UCLA tops NCAA stroke play; field cut to 8

STILLWATER, Okla. – If the NCAA gave out a trophy to the team that won the 54-hole stroke-play portion of the NCAA Championship finals, UCLA would be toting the hardware back to Los Angeles.

Men’s NCAA Championship (Stroke play)

That’s because the Bruins shot a final-round 10-over 298 Thursday for an 8-over 872 total to overtake Georgia Tech for the top spot after the Yellow Jackets shot 14-over 302 and finished at 875.

But the way the NCAA figures it, in this segment of the finals there are eight winners: The eight teams with the lowest 54 hole scores that advance to match play.

And as for the trophy? Its destination won’t be known until Sunday afternoon when one of the eight teams wins its third consecutive match to claim the national championship.

John Peterson of LSU, on the other hand, left the grueling Karsten Creek Golf Club on Thursday with some hardware in his hands. After shooting a competitive course record 7-under 65 the day before, the senior closed with an even-par 72 and captured medalist honors at 5-under 211.

Peterson was one of the early-morning starters, finished his round with birdies at 17 and 18, and then had to wait more than six hours before he could officially lay claim to his biggest victory.

And it got pretty intense at the end as UCLA freshman Patrick Cantlay was two shots back playing the par-5 18th and hit his second shot about 18 feet past the hole. His eagle putt kissed the right lip of the cup and he settled for a tap-in birdie.

Back to the teams: Rounding out the match-play field are host Oklahoma State, which tied for third with Illinois at 15-over 879, Georgia (884), Ohio State (887), defending champion Augusta State (888) and Duke (889), which shot a 5-over 293 to jump from a tie for 12th to securing the last spot.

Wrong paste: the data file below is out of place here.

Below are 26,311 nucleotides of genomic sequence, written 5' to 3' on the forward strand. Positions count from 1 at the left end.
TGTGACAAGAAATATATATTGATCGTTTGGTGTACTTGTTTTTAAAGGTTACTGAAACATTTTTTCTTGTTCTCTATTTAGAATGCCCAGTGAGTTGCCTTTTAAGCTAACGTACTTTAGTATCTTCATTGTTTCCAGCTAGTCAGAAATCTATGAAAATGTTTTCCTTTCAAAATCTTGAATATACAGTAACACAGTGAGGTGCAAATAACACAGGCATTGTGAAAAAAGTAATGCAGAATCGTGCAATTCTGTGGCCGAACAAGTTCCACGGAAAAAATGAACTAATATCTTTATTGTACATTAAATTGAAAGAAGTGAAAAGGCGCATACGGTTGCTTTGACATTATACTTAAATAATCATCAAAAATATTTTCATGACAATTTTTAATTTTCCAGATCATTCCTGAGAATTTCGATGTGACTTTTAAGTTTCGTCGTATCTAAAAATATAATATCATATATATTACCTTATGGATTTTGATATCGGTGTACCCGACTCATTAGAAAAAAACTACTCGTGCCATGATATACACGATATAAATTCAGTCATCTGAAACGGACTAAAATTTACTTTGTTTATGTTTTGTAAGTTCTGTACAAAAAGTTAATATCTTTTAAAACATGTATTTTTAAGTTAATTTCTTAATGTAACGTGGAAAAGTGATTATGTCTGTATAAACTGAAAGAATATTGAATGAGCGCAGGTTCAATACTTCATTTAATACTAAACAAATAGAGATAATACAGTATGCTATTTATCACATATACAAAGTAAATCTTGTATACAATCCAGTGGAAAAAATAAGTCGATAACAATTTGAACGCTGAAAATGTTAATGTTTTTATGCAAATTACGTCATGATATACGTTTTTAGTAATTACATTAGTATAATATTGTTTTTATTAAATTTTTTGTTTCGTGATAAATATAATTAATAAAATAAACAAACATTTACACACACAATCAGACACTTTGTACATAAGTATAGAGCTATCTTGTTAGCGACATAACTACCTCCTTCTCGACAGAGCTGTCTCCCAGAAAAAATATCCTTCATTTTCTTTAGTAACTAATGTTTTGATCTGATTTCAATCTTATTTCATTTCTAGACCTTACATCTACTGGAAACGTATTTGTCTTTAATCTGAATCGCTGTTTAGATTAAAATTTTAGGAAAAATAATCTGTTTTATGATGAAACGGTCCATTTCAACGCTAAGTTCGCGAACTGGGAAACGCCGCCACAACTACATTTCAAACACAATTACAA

“I’m very pleased with our performance today, and to come out on top is a bonus,” UCLA coach Derek Freeman said. “Our first goal starting the week was to win stroke play, and we did that. Any time you come out on top is good.

“Now it’s a different tournament, a completely different animal,” Freeman said of match play. “But I think we go into it with some confidence.”

Georgia Tech coach Bruce Heppler said his team got behind the 8-ball early and then started pressing.

“But the main thing is, we get to come back and play on Friday,” Heppler said, “so I’m happy about that. This is a very challenging course and we finished second in the first part of the tournament, so that’s good.”

Oklahoma State had some of its followers a bit concerned as it started the day in sixth place. But the Cowboys shot 6-over 294 and get to return to their home course where they should attract even larger crowds than the first three days.

“We were five shots off the bubble starting out, but we did a good job of playing well early and getting ourselves off that bubble,” Oklahoma State coach Mike McGraw said. “The main thing is, we accomplished what we wanted to accomplish today. We played well and got to the part in the tournament where all bets are off. You just go out there and try to beat the guy next to you.”

Coming into the final round of stroke play, McGraw said, “We wanted to give ourselves a chance to win (the overall title), and we did that. Now we just move on and keep trying to play as well as we can.”

UCLA will meet Duke in Friday’s opening match. Earlier this spring, Duke won the Callaway Match Play Championship with a 4-0 record. UCLA also was in that field and finished 2-2, although the teams did not face each other.

Illinois will take on Georgia in the next match. Then it will be the battle of OSUs – Oklahoma State, the No. 1 seed of the tournament, taking on Ohio State, at No. 23 the highest seed to make match play.

Rounding out the opening round of match play will be a rematch of last year’s first-day showdown between Peach State rivals Georgia Tech and Augusta State. The Jaguars edged the Yellow Jackets 3-2 in that one at the Honors Course on their way to the national title.

Just on the outside looking in when the 54-hole dust settled was 2009 NCAA winner Texas A&M. The Aggies closed with a 12-over 300 for a 26-over 890 to miss by a shot. Two more strokes back and tied for 10th were Big Ten representatives Iowa and Michigan.

Maybe the biggest stunner of the final round was the play of Alabama. The Crimson Tide, the No. 3 seed, started the day in fifth place, seven shots off Georgia Tech’s lead.

But ’Bama self-destructed early and finished the day with a 28-over-par 316 to finish 14th at 32-over 896.

Quarterfinal matches start at 10 a.m. (CDT) Friday. Semifinals on Saturday also begin at 10 a.m. The championship final on Sunday starts at noon.

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